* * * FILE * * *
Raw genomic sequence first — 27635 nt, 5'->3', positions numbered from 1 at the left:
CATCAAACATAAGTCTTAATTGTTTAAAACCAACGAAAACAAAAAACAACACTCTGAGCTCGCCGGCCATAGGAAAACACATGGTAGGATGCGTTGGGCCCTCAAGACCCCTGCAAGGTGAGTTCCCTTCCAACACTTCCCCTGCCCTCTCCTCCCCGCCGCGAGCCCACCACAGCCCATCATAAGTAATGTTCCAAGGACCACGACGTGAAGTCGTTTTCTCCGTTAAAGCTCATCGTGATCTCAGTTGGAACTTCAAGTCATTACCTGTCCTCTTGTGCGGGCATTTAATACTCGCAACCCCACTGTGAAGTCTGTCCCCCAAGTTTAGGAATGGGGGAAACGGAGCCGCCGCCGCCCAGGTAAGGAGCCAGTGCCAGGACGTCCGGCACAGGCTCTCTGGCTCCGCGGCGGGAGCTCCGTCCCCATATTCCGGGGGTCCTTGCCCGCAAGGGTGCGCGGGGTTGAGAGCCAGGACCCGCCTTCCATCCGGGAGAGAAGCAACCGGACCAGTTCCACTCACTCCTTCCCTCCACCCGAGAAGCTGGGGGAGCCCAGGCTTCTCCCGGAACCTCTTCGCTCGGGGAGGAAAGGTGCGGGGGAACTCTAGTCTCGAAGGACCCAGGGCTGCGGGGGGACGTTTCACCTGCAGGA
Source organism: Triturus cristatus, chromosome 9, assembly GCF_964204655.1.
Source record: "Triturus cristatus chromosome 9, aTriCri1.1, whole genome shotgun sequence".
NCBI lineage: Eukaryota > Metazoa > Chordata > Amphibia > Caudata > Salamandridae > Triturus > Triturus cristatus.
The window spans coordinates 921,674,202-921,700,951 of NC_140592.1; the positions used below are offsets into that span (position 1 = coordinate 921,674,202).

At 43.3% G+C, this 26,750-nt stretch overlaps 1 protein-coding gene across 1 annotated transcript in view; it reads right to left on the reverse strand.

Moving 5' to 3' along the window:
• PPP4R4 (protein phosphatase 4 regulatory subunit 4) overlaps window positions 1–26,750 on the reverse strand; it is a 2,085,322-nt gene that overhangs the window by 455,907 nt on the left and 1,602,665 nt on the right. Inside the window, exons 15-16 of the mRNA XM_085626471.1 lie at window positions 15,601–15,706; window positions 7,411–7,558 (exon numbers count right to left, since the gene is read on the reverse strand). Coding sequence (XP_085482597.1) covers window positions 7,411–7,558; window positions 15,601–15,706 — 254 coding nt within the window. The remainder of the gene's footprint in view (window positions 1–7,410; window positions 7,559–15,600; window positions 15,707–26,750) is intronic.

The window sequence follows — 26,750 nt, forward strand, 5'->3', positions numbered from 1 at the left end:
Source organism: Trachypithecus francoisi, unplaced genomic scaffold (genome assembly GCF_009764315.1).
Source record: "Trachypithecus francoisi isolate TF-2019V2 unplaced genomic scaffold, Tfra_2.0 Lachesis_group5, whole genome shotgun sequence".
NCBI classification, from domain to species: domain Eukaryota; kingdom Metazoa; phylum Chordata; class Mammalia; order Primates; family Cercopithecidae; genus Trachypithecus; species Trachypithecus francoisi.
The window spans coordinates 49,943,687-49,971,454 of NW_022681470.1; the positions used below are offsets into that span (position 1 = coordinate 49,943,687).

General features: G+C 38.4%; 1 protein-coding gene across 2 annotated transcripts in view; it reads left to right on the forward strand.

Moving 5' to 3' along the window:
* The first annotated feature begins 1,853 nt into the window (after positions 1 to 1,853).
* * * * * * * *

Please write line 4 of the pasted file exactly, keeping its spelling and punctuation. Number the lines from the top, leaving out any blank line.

Source record: "Triturus cristatus chromosome 9, aTriCri1.1, whole genome shotgun sequence".